Despite a slowdown in investment by government and general economic conditions not facilitating growth, expectations as reflected in the consulting engineering industry’s confidence levels for the first six months of this year remain positive, reports Consulting Engineers South Africa (Cesa).
Releasing the results of its bi-annual Economic and Capacity Survey for the June to December 2017 period, Cesa on Monday said 2018 has gotten off to a relatively good start, following Cyril Ramaphosa’s swearing in as President of the country.
In the December 2015 survey, Cesa CEO Christopher Campbell had noted that industry confidence levels had fallen to their lowest level in 16 years.
“Since then, there has been good improvement with the net satisfaction rate improving to 96.3% in the first six months of 2017 and falling significantly to 54.4% in the December 2017 survey, but signs are positive for 2018,” he noted on Monday.
This, Campbell added, is despite employment in the industry decreasing by an average of 12% in the last six months of 2017, one of the biggest declines since the inception of the survey.
Gross fixed capital formation (GFCF) fell by 3.9% in December 2017, the third consecutive contraction, following contractions of 2.1% and 3.9% in the second and third quarters of 2017, respectively.
GFCF as a percentage of the gross domestic product (GDP) averaged at 9.5% in 2017 overall and was 9.3% in the fourth quarter.
The National Development Plan (NDP) does have what Campbell says seems to be a somewhat unachievable target of 30% contribution of GFCF to GDP by 2030.
“All economic indicators currently suggest that investment in relation to GDP is likely to slow over the medium term, owing to slower government spending, financial constraints experienced by State-owned enterprises and continued weak private sector confidence.”
However, Campbell cautions that regulatory issues, including the procurement of consulting engineering services, remain one of the biggest challenges faced by the industry.
Procurement is currently based on price and broad-based black economic empowerment points, with functionality or quality having a minimum threshold, thereby being largely price driven.
This is affecting tender prices, he explains, as firms sometimes tender below cost in view of the diminished availability of projects.
A further challenge to the industry is to find a way to standardise the procurement procedures applied by the different government departments.
“Unlocking greater private sector participation is seen as a critical element to fast-track delivery, which will support engineering fees and as such engineering development in the industry.
“Government must create an environment for the private sector to play a much bigger role in infrastructure delivery. Many of the projects highlighted in the NDP can be carried out by the private sector through public–private partnerships,” he averred.
Service delivery, especially at municipal level, remains a critical burning issue.
The consulting engineering industry is further threatened by incapacitated local and provincial governments, Campbell notes.
“As major clients to the industry, it is important that these institutions become more effective, more proactive in identifying needs and priorities and more efficient in project implementation and management.”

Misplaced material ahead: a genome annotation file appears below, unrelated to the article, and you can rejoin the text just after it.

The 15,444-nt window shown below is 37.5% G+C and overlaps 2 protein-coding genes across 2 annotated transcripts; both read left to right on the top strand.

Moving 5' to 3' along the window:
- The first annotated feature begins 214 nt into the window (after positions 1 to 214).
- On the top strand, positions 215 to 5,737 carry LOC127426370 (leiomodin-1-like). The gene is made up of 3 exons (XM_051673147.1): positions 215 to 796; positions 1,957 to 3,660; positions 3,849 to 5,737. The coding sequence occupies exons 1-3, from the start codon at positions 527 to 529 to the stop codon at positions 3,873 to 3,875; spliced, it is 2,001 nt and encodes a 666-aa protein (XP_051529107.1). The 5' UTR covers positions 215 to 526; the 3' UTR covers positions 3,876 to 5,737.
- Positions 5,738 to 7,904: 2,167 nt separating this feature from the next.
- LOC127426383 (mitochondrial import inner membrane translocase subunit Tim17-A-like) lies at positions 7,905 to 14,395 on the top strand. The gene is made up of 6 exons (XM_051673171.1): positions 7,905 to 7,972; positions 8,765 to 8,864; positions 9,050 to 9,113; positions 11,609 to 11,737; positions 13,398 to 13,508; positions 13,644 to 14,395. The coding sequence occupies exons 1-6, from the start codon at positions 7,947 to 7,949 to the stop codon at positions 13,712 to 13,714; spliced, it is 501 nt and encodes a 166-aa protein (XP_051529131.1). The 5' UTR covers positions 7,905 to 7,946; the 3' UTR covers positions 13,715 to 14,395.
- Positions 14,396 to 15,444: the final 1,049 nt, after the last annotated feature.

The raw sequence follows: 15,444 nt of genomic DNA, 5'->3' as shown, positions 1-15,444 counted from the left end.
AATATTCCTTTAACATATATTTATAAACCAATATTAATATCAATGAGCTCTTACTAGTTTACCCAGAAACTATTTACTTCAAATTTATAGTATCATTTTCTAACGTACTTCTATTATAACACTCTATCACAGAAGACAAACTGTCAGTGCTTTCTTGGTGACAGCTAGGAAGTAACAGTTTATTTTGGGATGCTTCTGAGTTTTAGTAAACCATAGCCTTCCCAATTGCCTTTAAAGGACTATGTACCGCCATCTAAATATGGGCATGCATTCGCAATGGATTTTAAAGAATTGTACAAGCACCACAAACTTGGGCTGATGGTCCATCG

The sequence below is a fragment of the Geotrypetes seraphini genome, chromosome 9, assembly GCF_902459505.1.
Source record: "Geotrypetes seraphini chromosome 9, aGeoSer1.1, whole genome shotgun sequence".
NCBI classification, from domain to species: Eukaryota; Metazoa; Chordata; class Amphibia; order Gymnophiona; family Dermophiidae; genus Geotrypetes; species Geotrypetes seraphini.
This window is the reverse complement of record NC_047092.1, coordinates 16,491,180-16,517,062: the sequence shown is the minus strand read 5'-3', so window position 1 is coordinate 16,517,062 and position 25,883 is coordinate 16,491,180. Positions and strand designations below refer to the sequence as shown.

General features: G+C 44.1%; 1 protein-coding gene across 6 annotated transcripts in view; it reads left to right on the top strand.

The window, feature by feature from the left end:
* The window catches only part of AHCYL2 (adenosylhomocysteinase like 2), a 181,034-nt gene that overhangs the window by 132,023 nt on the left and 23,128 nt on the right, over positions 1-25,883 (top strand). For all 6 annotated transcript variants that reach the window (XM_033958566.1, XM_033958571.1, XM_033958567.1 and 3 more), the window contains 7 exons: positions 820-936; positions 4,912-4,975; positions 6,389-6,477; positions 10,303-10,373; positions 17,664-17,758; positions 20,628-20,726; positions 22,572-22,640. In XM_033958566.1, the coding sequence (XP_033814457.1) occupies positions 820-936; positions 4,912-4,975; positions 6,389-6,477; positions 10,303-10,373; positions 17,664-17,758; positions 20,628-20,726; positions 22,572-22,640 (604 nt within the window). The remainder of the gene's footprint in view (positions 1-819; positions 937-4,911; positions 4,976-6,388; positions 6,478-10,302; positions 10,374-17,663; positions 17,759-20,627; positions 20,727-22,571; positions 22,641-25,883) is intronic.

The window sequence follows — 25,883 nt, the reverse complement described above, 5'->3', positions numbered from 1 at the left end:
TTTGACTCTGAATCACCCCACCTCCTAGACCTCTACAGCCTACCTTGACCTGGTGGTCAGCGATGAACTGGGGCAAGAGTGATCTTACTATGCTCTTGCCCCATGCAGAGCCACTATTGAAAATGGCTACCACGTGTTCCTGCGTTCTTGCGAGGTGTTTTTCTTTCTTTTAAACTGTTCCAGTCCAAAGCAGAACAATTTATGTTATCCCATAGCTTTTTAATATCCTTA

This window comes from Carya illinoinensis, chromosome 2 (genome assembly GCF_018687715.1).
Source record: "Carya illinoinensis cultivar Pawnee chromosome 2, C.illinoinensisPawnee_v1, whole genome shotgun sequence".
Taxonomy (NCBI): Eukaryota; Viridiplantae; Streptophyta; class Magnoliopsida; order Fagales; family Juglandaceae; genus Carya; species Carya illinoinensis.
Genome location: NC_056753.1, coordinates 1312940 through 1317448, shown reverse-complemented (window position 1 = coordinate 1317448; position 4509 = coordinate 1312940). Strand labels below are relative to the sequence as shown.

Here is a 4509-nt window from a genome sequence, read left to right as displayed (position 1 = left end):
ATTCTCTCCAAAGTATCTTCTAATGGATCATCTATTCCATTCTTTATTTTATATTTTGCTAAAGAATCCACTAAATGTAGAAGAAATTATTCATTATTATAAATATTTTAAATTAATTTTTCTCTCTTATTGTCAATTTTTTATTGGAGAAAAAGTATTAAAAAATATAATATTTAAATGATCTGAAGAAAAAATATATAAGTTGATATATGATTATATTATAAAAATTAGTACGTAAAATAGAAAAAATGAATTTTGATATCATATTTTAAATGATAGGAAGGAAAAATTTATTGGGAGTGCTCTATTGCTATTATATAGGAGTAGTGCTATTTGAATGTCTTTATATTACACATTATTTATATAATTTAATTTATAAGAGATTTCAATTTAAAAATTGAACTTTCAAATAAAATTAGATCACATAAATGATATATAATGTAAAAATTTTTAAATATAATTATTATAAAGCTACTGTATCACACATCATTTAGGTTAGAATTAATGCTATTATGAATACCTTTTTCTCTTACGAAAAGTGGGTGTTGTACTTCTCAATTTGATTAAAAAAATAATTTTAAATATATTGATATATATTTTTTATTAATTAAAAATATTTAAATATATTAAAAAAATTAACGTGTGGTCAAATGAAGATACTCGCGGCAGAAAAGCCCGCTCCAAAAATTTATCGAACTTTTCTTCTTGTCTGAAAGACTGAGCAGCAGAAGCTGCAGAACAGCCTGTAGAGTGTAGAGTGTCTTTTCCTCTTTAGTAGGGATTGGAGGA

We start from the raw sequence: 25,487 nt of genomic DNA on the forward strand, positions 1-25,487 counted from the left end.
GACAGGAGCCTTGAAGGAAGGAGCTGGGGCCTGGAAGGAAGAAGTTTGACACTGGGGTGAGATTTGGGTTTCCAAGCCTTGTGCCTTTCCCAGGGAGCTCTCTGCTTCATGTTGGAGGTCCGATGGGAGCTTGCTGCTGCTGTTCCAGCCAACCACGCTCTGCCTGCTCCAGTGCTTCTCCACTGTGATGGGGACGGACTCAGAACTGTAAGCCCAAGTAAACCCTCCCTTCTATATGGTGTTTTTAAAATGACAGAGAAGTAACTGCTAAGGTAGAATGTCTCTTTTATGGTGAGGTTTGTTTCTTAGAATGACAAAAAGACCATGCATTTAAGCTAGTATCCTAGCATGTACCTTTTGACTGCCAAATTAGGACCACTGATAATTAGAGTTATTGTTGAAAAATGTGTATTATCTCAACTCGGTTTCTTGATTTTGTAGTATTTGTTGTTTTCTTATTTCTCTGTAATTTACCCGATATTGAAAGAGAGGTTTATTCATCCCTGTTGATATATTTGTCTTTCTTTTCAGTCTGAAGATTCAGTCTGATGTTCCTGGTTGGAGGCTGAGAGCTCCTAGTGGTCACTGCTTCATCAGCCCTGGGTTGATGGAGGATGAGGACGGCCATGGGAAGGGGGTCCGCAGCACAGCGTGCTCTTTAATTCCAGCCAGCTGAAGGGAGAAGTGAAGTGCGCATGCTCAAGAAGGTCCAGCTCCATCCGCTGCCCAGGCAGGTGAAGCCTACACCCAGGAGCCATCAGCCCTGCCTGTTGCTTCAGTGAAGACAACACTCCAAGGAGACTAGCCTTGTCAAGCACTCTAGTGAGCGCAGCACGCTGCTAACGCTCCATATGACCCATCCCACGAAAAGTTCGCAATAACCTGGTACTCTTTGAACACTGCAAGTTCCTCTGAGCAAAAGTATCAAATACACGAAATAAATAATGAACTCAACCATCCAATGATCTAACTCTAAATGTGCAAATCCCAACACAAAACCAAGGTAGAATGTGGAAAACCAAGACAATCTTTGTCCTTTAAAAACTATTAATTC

Fee earnings in the last six months of 2017 increased by 2%, compared with the first six months of 2017, which was relatively unchanged compared with the same period in 2016.
The increase, Campbell said, was better than the expected 0.4% increase as reported by firms in the previous survey with regards to the outlook for the last six months of 2017.
Larger firms reported an increase of 4%, while earnings for medium-size firms were 27% lower. Smaller firms saw the biggest increase of 17%, but microenterprises saw a decrease of 4.1%.
Earnings, Campbell said, are expected to decrease in the first half of this year, with all size firms expecting a decrease of some sort.
He further added that outstanding payments remains a serious issue, having a broad-based effect on firms operating in the industry.
After having shown some improvement in the December 2015 survey, the percentage of fees outstanding for longer than 90 days as a percentage of total estimated income (including late payments) deteriorated to an average of 25% in the last six months of 2017.
It is estimated that around R6.6-billion in earnings is currently outstanding after the 90-day period, the survey found.
In terms of industry transformation, Campbell stated that the appointment of black executive staff measured by the contribution of black executive directors, nonexecutive directors, members and partners as a percentage of total executive staff, increased slightly to 41.5% from 37.4% and 45.7% in the previous two surveys.
The appointment of women at an executive level decreased to 11.9% from 12.8%, and remains below the 13.6% in the June 2016 survey.
Of the total women employed in the consulting engineering industry, the survey indicates that 2.5% were reported at an executive level, up from 1.6% in the June 2017 survey.
In terms of human resources, the survey found that employment decreased by an average of 12% in the last six months of 2017 to an estimated 21 369 employees in the industry, compared with the first six months of 2017, following the 4% increase reported in the previous survey.
This is one of the biggest declines since the inception of the survey and represents a decrease of 8.5% compared with the same period in 2016.
“The number of firms looking for engineers decreased to 51.7% from 67.3% in the previous survey, with a notable decrease in demand for technicians to 1.9%, from 73.4% in the previous survey. Demand for other technical staff also decreased markedly to 3.7% from 75.1%, while demand for technologists decreased to 45.3%, from 71.8%,” concludes Campbell.